It’s a concept called emotional contagion, where excitement from any source will be associated with the person you’re with, even if they’re not the cause of it.
The purpose is to remind you of things you may take for granted in each other, to be in an environment that makes appreciation of each other easier
But Dr. Morris tells us trying something that highlights the unique skill set one of you has can be equally as sexy.
“Often people are told to plan dates that are either filled with adventure or are new to both partners. These are great but adding dates that combine skill strengths of each partner is important, too,” she says.
“The purpose is to remind you of things you may take for granted in each other, to be in an environment that makes appreciation of each other easier and to give you an opportunity where you can step back and applaud something your partner is good at outside of the context of everyday life.
“I suggest partners switch strength skills too and really get a feel for how lucky they are that his/her partner can do something well they can’t.”
Myth: He Has The Higher Libido
Perhaps surprisingly, relationships are harder to manage when it’s the woman who has a higher libido than her male partner rather than the other way around.
The more highly-sexed partner is often the woman
“When there’s a significant libido mismatch, with one person wanting more sex than the other, the more highly-sexed partner is often the woman,” Dr. Spelman explains, “and this can be even harder for men to cope with than it is for women when things are the other way around.”
Myth: It’s Just The Two Of You
Relationship and marriage guidance counselor Christina Fraser says that things are never the way they appear on the outside. How we react to our partners is learned over time, usually from other areas of life.
“It’s important to ask people what’s going on underneath about family issues or about their school life etc because hidden messages go in all the time. And they get played out in intimate relationships, so you really cannot sometimes understand what’s going on within your own relationship as it goes deeper than that.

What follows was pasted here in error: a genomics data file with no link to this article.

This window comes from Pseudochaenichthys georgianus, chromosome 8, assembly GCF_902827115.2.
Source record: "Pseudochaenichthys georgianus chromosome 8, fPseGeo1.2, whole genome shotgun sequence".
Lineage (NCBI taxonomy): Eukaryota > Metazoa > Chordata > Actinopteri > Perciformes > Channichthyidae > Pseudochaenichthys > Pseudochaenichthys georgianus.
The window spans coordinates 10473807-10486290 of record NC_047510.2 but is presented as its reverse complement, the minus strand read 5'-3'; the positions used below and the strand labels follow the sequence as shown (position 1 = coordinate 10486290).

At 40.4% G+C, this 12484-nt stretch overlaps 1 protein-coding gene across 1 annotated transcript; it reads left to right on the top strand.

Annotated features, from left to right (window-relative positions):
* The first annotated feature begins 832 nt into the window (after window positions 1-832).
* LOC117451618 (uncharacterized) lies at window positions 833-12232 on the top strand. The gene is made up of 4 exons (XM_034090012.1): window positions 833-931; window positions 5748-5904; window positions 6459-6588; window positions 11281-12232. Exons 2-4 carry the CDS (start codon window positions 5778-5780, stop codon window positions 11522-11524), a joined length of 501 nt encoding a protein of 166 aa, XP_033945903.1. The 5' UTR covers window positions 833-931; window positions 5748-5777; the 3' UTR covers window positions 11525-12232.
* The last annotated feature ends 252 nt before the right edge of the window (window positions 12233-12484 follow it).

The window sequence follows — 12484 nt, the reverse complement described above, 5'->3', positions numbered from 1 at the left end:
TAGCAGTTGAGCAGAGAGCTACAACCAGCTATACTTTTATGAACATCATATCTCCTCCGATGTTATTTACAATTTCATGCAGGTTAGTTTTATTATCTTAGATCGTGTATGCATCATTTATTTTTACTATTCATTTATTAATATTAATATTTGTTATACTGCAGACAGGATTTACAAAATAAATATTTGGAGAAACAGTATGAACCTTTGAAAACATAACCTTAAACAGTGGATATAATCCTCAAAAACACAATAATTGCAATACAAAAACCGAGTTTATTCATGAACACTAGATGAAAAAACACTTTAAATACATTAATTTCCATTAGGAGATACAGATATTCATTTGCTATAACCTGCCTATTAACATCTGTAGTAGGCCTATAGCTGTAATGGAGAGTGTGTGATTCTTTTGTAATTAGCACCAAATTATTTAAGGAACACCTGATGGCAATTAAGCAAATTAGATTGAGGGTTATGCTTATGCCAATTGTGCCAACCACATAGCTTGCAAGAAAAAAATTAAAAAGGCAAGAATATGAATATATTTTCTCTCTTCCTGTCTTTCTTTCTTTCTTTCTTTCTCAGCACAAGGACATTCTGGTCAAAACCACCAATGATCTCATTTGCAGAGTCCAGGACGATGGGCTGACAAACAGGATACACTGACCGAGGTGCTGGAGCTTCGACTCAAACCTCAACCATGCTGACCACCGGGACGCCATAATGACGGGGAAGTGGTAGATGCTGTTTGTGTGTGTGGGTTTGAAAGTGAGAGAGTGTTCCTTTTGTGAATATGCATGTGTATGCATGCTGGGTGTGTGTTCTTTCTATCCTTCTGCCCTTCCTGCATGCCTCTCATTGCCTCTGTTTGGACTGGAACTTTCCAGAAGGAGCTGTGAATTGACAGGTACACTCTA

“Try to think, ‘where have I felt like this before? Where does this message come from? Why do I react so strongly to something in my partner that I would let go with somebody else? And you may find the deeper root of your issue – I deal with this in therapy sessions a lot.”
Myth: Being In Love Is Paramount
“Knowing you are liked by your partner is as important as being loved,” Dr. Morris states. “We place a lot of importance on when and how to tell our partners that we love them. But an equally significant factor is letting your partner know how much you like him or her.
“Literally say those words and also make efforts to tell other people in front of your partner how much you like him/her as a person.”
Myth: Happiness Is Everything
Yes, relationships are supposed to make you happy. But only to a certain extent. No one thing can be relied on for happiness 100% of the time – especially your partner.
“If you are happy 80% of the time in your relationship – you’re doing really well,” says Lawson.
Myth: Complacency Is Normal
“Flirting is a fun part of getting to know each other but some of my favorite couples get that flirting is fun in the beginning and then turns crucial during the long-term part of the relationship,” Dr. Morris reveals.
“Happy long-term couples naturally love, like and lust – and flirt actively throughout their relationship.”
Myth: Making Out Is For Beginners
“A happy sex life is a critical key to a happy relationship for sure and how the couple interacts sexually is really key. While intercourse is often the focus of this element, I always ask couples about their kissing,” says Dr. Morris.
The forehead kiss connects spiritually and is a tender exchange, passionate kisses ignite sexual energy and connection while pecks remind each other of your commitment to each other
“Do they like kissing each other? How do they kiss each other? How often? The art of kissing can be lost sometimes when it’s actually a crucial emotional and intimate bonding time for a couple.
“The couple should focus on all kinds of kissing and incorporate all of it into their interactions with each other.
“The forehead kiss connects spiritually and is a tender exchange, passionate kisses ignite sexual energy and connection while pecks remind each other of your commitment to each other.”
Myth: Good Relationships Are Easy
“Somewhere along the way, the myth of a great love relationship was characterized by initial fireworks and then a lifetime of ease with each other,” Dr. Morris tells us. “But this is not true.”
“Some of the best loves I know have fought hard to stay with each other, to beat the odds, to weather big storms and to accept differences. They are so committed and have so much natural love for each other that they work like hell to maintain it, protect it and rebuild it if/when it is hurt.”